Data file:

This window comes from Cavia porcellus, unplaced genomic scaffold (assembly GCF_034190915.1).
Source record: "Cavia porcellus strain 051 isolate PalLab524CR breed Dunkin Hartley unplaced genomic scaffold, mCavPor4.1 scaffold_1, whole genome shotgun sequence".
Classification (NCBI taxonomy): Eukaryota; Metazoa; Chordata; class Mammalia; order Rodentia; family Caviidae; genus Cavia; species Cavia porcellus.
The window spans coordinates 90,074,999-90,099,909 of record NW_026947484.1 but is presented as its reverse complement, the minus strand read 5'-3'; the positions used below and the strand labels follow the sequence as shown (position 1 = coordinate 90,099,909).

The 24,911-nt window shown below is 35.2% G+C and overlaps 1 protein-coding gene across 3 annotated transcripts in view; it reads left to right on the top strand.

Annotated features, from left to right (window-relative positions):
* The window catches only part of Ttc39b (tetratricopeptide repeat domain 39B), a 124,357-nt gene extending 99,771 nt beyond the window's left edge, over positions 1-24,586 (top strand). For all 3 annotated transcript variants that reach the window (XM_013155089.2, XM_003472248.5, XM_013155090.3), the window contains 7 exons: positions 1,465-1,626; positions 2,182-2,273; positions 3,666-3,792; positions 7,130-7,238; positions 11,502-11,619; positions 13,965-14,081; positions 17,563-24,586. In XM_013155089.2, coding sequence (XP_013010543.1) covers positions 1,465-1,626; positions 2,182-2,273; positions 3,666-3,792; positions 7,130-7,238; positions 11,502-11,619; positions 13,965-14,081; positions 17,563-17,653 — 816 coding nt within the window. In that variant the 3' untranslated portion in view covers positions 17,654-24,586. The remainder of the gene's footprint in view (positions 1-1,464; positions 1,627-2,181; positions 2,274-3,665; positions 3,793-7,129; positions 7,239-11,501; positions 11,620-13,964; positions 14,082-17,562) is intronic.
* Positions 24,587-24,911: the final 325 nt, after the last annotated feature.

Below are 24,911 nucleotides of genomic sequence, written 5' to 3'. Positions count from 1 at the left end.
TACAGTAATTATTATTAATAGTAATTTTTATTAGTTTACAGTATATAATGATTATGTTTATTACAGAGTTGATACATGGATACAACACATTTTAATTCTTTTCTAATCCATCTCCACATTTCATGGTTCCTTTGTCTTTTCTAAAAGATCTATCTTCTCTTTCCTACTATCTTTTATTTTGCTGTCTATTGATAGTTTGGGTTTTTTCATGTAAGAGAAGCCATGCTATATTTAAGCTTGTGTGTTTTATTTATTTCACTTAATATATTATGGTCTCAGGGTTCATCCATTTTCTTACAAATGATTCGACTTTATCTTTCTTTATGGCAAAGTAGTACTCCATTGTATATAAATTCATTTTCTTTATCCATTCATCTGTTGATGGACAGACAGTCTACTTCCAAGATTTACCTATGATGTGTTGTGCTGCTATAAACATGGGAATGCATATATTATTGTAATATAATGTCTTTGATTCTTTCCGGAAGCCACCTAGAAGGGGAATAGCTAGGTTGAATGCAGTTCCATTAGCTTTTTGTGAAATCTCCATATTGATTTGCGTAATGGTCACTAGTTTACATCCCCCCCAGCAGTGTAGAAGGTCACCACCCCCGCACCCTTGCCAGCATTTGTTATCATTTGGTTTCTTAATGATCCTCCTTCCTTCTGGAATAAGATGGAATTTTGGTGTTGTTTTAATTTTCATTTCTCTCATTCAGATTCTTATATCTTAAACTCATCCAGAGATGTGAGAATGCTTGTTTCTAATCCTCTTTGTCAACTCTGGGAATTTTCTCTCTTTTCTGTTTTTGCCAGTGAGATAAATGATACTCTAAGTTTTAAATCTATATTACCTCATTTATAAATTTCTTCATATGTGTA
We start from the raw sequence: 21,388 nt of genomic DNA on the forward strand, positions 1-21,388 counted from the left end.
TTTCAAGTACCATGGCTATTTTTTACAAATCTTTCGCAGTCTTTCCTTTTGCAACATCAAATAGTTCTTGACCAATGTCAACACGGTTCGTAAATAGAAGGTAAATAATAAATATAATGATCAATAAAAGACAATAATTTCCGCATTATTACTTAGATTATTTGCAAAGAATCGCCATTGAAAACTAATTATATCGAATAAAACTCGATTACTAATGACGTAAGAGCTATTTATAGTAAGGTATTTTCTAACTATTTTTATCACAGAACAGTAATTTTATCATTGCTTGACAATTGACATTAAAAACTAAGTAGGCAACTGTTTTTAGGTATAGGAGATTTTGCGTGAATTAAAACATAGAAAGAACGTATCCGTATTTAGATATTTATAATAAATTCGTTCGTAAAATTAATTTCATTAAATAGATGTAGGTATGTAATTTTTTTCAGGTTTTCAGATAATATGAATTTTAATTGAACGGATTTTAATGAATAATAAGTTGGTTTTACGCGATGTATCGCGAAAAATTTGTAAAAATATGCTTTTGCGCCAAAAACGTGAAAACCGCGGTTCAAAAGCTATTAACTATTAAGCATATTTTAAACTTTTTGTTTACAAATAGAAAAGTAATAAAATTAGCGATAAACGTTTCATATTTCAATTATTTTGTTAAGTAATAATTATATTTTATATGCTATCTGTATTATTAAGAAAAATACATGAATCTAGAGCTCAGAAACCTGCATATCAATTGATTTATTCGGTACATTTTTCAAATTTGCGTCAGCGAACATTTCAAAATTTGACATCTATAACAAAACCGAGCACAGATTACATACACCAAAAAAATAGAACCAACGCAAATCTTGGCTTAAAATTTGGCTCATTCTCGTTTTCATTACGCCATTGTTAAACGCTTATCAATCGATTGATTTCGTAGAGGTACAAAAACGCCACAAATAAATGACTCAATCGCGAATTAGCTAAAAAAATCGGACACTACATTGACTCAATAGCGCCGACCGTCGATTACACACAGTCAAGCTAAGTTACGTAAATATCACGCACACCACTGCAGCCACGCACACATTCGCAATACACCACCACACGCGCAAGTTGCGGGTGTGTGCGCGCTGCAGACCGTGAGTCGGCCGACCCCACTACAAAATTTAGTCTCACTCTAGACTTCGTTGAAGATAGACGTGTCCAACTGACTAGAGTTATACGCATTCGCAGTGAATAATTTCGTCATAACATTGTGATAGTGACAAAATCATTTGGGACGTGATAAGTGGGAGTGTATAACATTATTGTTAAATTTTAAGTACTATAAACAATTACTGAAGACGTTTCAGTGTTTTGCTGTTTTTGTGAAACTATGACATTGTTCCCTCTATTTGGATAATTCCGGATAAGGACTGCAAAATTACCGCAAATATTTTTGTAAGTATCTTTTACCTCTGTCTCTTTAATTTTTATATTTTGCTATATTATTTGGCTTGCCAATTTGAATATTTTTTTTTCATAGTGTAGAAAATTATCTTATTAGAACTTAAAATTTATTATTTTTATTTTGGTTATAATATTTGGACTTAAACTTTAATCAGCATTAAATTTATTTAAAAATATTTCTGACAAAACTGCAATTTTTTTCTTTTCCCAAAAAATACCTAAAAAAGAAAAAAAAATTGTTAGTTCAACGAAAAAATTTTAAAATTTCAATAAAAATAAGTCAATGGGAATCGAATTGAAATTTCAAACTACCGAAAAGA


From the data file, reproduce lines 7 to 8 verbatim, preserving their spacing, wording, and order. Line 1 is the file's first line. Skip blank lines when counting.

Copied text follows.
* The window catches only part of Ttc39b (tetratricopeptide repeat domain 39B), a 124,357-nt gene extending 99,771 nt beyond the window's left edge, over positions 1-24,586 (top strand). For all 3 annotated transcript variants that reach the window (XM_013155089.2, XM_003472248.5, XM_013155090.3), the window contains 7 exons: positions 1,465-1,626; positions 2,182-2,273; positions 3,666-3,792; positions 7,130-7,238; positions 11,502-11,619; positions 13,965-14,081; positions 17,563-24,586. In XM_013155089.2, coding sequence (XP_013010543.1) covers positions 1,465-1,626; positions 2,182-2,273; positions 3,666-3,792; positions 7,130-7,238; positions 11,502-11,619; positions 13,965-14,081; positions 17,563-17,653 — 816 coding nt within the window. In that variant the 3' untranslated portion in view covers positions 17,654-24,586. The remainder of the gene's footprint in view (positions 1-1,464; positions 1,627-2,181; positions 2,274-3,665; positions 3,793-7,129; positions 7,239-11,501; positions 11,620-13,964; positions 14,082-17,562) is intronic.
* Positions 24,587-24,911: the final 325 nt, after the last annotated feature.